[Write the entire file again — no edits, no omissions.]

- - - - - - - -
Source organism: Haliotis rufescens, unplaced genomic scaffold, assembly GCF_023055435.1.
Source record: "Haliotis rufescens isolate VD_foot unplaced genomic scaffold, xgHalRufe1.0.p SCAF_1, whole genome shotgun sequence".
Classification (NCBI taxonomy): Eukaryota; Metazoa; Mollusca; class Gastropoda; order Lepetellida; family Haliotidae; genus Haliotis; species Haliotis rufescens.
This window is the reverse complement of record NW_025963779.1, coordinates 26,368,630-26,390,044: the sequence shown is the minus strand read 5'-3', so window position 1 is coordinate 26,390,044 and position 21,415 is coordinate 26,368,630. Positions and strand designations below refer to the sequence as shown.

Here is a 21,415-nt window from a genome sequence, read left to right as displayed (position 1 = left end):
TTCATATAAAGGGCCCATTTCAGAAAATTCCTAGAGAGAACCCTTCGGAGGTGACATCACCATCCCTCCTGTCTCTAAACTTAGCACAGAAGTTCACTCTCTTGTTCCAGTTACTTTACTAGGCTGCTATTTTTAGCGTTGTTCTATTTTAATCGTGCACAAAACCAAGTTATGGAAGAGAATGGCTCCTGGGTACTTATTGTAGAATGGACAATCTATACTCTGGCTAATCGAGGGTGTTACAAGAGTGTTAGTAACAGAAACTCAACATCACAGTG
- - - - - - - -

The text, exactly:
Source organism: Haliotis rufescens, unplaced genomic scaffold, assembly GCF_023055435.1.
Source record: "Haliotis rufescens isolate VD_foot unplaced genomic scaffold, xgHalRufe1.0.p SCAF_1, whole genome shotgun sequence".
Classification (NCBI taxonomy): Eukaryota; Metazoa; Mollusca; class Gastropoda; order Lepetellida; family Haliotidae; genus Haliotis; species Haliotis rufescens.
This window is the reverse complement of record NW_025963779.1, coordinates 26,368,630-26,390,044: the sequence shown is the minus strand read 5'-3', so window position 1 is coordinate 26,390,044 and position 21,415 is coordinate 26,368,630. Positions and strand designations below refer to the sequence as shown.

Here is a 21,415-nt window from a genome sequence, read left to right as displayed (position 1 = left end):
TTCATATAAAGGGCCCATTTCAGAAAATTCCTAGAGAGAACCCTTCGGAGGTGACATCACCATCCCTCCTGTCTCTAAACTTAGCACAGAAGTTCACTCTCTTGTTCCAGTTACTTTACTAGGCTGCTATTTTTAGCGTTGTTCTATTTTAATCGTGCACAAAACCAAGTTATGGAAGAGAATGGCTCCTGGGTACTTATTGTAGAATGGACAATCTATACTCTGGCTAATCGAGGGTGTTACAAGAGTGTTAGTAACAGAAACTCAACATCACAGTG